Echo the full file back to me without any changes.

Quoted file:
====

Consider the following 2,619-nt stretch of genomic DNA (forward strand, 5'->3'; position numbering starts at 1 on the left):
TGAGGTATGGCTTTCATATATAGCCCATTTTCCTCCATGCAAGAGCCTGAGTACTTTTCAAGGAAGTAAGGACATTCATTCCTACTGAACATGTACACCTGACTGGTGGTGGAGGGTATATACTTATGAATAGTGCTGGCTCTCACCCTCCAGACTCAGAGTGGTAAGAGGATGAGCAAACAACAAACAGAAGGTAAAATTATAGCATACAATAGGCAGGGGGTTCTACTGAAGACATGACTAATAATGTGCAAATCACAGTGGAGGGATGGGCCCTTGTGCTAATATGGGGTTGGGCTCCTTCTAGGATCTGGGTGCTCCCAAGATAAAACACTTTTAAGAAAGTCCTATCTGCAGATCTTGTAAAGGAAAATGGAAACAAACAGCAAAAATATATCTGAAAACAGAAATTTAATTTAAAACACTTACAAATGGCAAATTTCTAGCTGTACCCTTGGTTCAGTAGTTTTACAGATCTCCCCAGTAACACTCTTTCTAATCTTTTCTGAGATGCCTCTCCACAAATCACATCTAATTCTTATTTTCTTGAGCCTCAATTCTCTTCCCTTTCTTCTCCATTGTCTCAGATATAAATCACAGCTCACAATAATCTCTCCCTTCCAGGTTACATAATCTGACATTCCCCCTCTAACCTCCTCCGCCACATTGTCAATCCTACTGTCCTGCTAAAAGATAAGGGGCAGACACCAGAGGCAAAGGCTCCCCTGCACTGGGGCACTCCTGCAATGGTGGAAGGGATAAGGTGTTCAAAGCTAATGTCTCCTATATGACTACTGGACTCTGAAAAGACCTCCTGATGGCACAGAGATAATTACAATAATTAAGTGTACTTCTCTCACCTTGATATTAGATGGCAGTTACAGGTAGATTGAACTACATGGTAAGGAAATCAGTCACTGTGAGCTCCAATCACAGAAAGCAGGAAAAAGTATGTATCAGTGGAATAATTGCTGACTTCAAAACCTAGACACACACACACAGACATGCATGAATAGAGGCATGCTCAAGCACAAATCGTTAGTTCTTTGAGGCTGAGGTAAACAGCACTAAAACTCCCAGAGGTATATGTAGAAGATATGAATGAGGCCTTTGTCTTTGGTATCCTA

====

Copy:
Consider the following 2,619-nt stretch of genomic DNA (forward strand, 5'->3'; position numbering starts at 1 on the left):
TGAGGTATGGCTTTCATATATAGCCCATTTTCCTCCATGCAAGAGCCTGAGTACTTTTCAAGGAAGTAAGGACATTCATTCCTACTGAACATGTACACCTGACTGGTGGTGGAGGGTATATACTTATGAATAGTGCTGGCTCTCACCCTCCAGACTCAGAGTGGTAAGAGGATGAGCAAACAACAAACAGAAGGTAAAATTATAGCATACAATAGGCAGGGGGTTCTACTGAAGACATGACTAATAATGTGCAAATCACAGTGGAGGGATGGGCCCTTGTGCTAATATGGGGTTGGGCTCCTTCTAGGATCTGGGTGCTCCCAAGATAAAACACTTTTAAGAAAGTCCTATCTGCAGATCTTGTAAAGGAAAATGGAAACAAACAGCAAAAATATATCTGAAAACAGAAATTTAATTTAAAACACTTACAAATGGCAAATTTCTAGCTGTACCCTTGGTTCAGTAGTTTTACAGATCTCCCCAGTAACACTCTTTCTAATCTTTTCTGAGATGCCTCTCCACAAATCACATCTAATTCTTATTTTCTTGAGCCTCAATTCTCTTCCCTTTCTTCTCCATTGTCTCAGATATAAATCACAGCTCACAATAATCTCTCCCTTCCAGGTTACATAATCTGACATTCCCCCTCTAACCTCCTCCGCCACATTGTCAATCCTACTGTCCTGCTAAAAGATAAGGGGCAGACACCAGAGGCAAAGGCTCCCCTGCACTGGGGCACTCCTGCAATGGTGGAAGGGATAAGGTGTTCAAAGCTAATGTCTCCTATATGACTACTGGACTCTGAAAAGACCTCCTGATGGCACAGAGATAATTACAATAATTAAGTGTACTTCTCTCACCTTGATATTAGATGGCAGTTACAGGTAGATTGAACTACATGGTAAGGAAATCAGTCACTGTGAGCTCCAATCACAGAAAGCAGGAAAAAGTATGTATCAGTGGAATAATTGCTGACTTCAAAACCTAGACACACACACACAGACATGCATGAATAGAGGCATGCTCAAGCACAAATCGTTAGTTCTTTGAGGCTGAGGTAAACAGCACTAAAACTCCCAGAGGTATATGTAGAAGATATGAATGAGGCCTTTGTCTTTGGTATCCTA